Black Hole |
by Charles Burns (Pantheon, 2005)
Black Hole was first published in serialized comic-book form over a 10-year period. That might seem like an incredibly long time for a serial comic to be released, but one glance at the dense text is enough of an explanation. Set in a suburban Seattle high school in the mid-1970s, a sexually transmitted plague is sweeping through the quiet, sleepy little town, mutating those who are infected. The victims, all teenagers, sprout webbed fingers, boils, tails and extra limbs.
An obvious metaphor for the inner turmoil of teenagers, this highly absorbing story is a work of great imagination and complexity that keeps the menacing discomfort flowing until the very last frame.
The drama centers around four teenagers, two boys and two girls: the beautiful and popular Chris and her boyfriend, Rob; Keith, who has a deep-seated crush on Chris; and Eliza, a talented but tortured artist. Fleshing out the group is a tribe of societal rejects, outcast teenagers affected by The Bug, as it's called, who live in the woods behind town in a place they call Planet Xeno ("xeno" is Greek for "nobody"). The story is told from various points of view, forming intertwining narratives. The struggle to escape forms the plot, and what drives the action are the almost supernatural forces that seems to be alternately pushing the four away from, and yet suffocating them with, civilization as defined by suburbia. Adulthood, sex, responsibility, consequences, boredom, fear and isolation both physical and mental: all sorts of primal archetypes are at work against the backdrop of an insidious, growing threat. It becomes increasingly clear the mutations that occur are more or less extensions of the sufferer's true, internal self. Some will turn into monsters, while others seem to evolve into a sort of higher state. The overall feeling is very ominous, and the suspense running throughout the story is at knife's edge.
Black Hole draws on the tropes of teen horror movies while subtly mocking them at the same time: the real horrors of being a teenager in this world lie within. No monsters with machetes and masks track us through the woods; we do it to ourselves. Sex is not the cause of our downfall so much as it is the beginning of a painful evolution into adulthood because every action, good or bad, has a consequence. Suburbia is a place too complacent for teenagers to ever really learn anything useful about the real world, which is why school is so expendable. Drugs and junk food are the main sources of nourishment but they provide no real escape or sustenance. To find that, they will actually have to leave the woods, the town and everything familiar. Therein lies the moral dilemma with which teenagers are faced: how to grow up without losing their true selves in the process.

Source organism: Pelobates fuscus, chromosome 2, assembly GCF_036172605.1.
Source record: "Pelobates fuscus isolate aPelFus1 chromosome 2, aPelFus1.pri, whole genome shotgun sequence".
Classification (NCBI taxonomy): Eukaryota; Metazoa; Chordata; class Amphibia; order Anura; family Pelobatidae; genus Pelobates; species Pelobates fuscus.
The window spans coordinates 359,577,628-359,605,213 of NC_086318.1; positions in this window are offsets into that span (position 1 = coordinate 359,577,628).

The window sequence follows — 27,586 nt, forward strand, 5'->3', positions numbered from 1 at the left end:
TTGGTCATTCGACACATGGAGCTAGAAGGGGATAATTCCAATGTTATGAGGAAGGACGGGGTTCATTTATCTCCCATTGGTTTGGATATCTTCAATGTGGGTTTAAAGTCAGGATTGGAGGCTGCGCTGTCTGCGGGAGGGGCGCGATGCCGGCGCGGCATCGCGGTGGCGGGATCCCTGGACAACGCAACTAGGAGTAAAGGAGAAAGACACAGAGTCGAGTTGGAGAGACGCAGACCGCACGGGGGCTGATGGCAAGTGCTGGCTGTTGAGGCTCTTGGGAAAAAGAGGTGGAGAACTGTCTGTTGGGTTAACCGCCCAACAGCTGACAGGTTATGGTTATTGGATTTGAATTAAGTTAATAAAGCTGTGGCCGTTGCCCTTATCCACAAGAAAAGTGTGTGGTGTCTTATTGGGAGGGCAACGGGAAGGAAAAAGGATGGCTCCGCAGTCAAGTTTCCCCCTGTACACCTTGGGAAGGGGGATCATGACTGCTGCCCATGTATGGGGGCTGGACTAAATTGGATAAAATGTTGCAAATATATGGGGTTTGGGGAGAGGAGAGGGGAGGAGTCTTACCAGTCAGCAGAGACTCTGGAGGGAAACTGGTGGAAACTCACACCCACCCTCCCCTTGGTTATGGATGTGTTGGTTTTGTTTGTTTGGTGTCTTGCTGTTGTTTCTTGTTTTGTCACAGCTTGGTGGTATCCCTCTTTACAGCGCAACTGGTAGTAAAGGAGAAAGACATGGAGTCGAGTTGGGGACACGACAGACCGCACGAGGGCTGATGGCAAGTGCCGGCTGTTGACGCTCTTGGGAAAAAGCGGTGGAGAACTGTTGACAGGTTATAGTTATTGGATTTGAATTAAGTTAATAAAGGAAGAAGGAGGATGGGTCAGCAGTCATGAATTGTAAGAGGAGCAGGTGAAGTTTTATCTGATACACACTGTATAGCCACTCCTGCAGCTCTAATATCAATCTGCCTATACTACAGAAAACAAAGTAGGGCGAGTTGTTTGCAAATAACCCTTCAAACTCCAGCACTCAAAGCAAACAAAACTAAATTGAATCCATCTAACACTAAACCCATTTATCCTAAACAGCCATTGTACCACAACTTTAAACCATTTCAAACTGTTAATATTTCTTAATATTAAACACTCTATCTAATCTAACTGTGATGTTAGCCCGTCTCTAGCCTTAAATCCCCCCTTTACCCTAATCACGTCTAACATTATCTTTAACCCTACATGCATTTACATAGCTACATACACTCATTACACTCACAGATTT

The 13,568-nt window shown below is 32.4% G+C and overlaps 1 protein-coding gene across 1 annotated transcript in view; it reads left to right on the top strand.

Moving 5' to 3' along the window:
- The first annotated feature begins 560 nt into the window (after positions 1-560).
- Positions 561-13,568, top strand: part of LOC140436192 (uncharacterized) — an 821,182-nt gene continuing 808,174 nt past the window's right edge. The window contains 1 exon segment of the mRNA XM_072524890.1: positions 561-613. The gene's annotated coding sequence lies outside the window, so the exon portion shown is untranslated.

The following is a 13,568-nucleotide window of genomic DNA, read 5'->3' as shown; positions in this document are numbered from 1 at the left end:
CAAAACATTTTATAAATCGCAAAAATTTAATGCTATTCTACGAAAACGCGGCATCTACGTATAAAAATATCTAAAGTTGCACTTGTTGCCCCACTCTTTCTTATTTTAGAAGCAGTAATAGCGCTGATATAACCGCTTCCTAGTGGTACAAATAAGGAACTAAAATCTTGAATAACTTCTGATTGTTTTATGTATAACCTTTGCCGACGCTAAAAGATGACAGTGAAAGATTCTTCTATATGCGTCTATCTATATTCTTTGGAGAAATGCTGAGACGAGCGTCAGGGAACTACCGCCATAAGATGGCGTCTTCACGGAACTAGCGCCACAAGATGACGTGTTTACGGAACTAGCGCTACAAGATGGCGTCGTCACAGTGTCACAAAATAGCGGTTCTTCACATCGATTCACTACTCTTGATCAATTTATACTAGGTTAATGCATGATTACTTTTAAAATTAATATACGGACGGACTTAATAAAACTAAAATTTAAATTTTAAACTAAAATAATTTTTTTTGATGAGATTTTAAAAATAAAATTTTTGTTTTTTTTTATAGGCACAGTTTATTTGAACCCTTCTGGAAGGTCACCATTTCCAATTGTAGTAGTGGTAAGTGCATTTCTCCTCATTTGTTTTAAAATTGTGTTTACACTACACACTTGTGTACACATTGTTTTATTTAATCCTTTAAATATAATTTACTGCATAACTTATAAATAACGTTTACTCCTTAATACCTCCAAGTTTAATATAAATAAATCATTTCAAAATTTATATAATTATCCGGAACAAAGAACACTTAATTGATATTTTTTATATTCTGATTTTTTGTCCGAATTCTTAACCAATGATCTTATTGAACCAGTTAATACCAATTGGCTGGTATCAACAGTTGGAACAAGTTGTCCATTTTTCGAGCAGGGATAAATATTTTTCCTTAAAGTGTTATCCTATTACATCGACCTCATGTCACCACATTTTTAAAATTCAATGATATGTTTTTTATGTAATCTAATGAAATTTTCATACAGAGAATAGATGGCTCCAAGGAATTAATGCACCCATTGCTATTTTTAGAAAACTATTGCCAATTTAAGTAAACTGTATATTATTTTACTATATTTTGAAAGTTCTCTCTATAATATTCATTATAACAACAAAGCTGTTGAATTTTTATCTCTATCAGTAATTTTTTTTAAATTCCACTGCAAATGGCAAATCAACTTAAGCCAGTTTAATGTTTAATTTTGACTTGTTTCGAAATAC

I won't draw comparisons between the mutation disease spread by sexual contact and AIDS. Black Hole takes place in Washington in the '70s. Although Charles Burns was certainly writing at a time in the 1990s when AIDS and its social implications were far more well-known, it's simply too easy to connect the mutation plague with the AIDS plague. Too easy, and probably incorrect.
For one thing, it's an exhausted metaphor, as AIDS inferences can be drawn from just about anything similarly catastrophic, which is what makes it too easy. For another, Black Hole is more about Grimm's fairy tales, more about sexual awakening being a metaphor for a larger, emotional awakening as the safe world of suburbia is left behind for the world of adulthood. These themes were the subject of older-than-time stories long before AIDS came into the picture. The story is simply too universal to pin down to one metaphor.
This is one of the darkest graphic novels I have ever read, and I mean that quite literally: rendered in the starkest black-and-white visuals, the lines are heavy and thick, with emphasis on black, black and more black. Much like David B.'s graphic autobiography Epileptic, the color black dominates every page, with white seemingly thrown in only when absolutely necessary. Each chapter opens with a diptych that reads right to left, and back again, which sets up a clear direction of reading in a very defined sequence. The art is intricately crafted, right down to the tiniest detail, whether it's sand on a beach or detritus floating on the surface of water the way the teens float on the surface of life.
There is a sense of something gothic, almost medieval, about Burns' ability to create an incredibly detailed Hieronymus Bosch-style world, with two completely separate Gardens of Eden, one normal and flat, the life of high school and suburbia, the other a photographic negative of Paradise: a rubbish-strewn, treacherous stretch of woods on the outskirts of civilization. For all its darkness the story actually ends well without ever quite surrendering that aura of menace that infused the story with so much tension.
This is one of the best graphic horror novels ever written. Engrossing, disturbing, bizarre, nightmarish, it is a self-contained universe with its own mythology -- rather like the interpersonal relationships of teenagers themselves, rather like the community the outcast teens have formed. As a masterpiece of the genre, it is absolutely spellbinding. Black Hole is to graphic horror novels what Great Expectations was to literature. If you're a serious fan of the genre, consider putting this on your list.
3 May 2008
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